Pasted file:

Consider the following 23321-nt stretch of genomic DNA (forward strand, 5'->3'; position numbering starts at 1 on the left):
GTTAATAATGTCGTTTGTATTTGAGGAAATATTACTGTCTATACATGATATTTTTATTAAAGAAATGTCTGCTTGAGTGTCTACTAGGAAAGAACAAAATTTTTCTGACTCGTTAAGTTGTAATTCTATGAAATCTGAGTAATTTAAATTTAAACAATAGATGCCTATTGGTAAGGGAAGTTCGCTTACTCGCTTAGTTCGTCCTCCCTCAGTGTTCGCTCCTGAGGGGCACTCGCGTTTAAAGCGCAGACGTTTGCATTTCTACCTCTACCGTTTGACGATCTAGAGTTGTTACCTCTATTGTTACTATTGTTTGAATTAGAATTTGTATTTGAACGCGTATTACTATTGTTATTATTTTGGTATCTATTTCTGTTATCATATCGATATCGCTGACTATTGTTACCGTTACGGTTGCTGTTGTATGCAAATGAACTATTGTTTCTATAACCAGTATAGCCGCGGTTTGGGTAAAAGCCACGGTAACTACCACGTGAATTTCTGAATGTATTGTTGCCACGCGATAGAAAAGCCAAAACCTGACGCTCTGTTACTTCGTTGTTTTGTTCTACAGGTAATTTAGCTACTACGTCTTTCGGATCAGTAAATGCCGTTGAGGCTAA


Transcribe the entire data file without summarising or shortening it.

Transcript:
Consider the following 23321-nt stretch of genomic DNA (forward strand, 5'->3'; position numbering starts at 1 on the left):
GTTAATAATGTCGTTTGTATTTGAGGAAATATTACTGTCTATACATGATATTTTTATTAAAGAAATGTCTGCTTGAGTGTCTACTAGGAAAGAACAAAATTTTTCTGACTCGTTAAGTTGTAATTCTATGAAATCTGAGTAATTTAAATTTAAACAATAGATGCCTATTGGTAAGGGAAGTTCGCTTACTCGCTTAGTTCGTCCTCCCTCAGTGTTCGCTCCTGAGGGGCACTCGCGTTTAAAGCGCAGACGTTTGCATTTCTACCTCTACCGTTTGACGATCTAGAGTTGTTACCTCTATTGTTACTATTGTTTGAATTAGAATTTGTATTTGAACGCGTATTACTATTGTTATTATTTTGGTATCTATTTCTGTTATCATATCGATATCGCTGACTATTGTTACCGTTACGGTTGCTGTTGTATGCAAATGAACTATTGTTTCTATAACCAGTATAGCCGCGGTTTGGGTAAAAGCCACGGTAACTACCACGTGAATTTCTGAATGTATTGTTGCCACGCGATAGAAAAGCCAAAACCTGACGCTCTGTTACTTCGTTGTTTTGTTCTACAGGTAATTTAGCTACTACGTCTTTCGGATCAGTAAATGCCGTTGAGGCTAA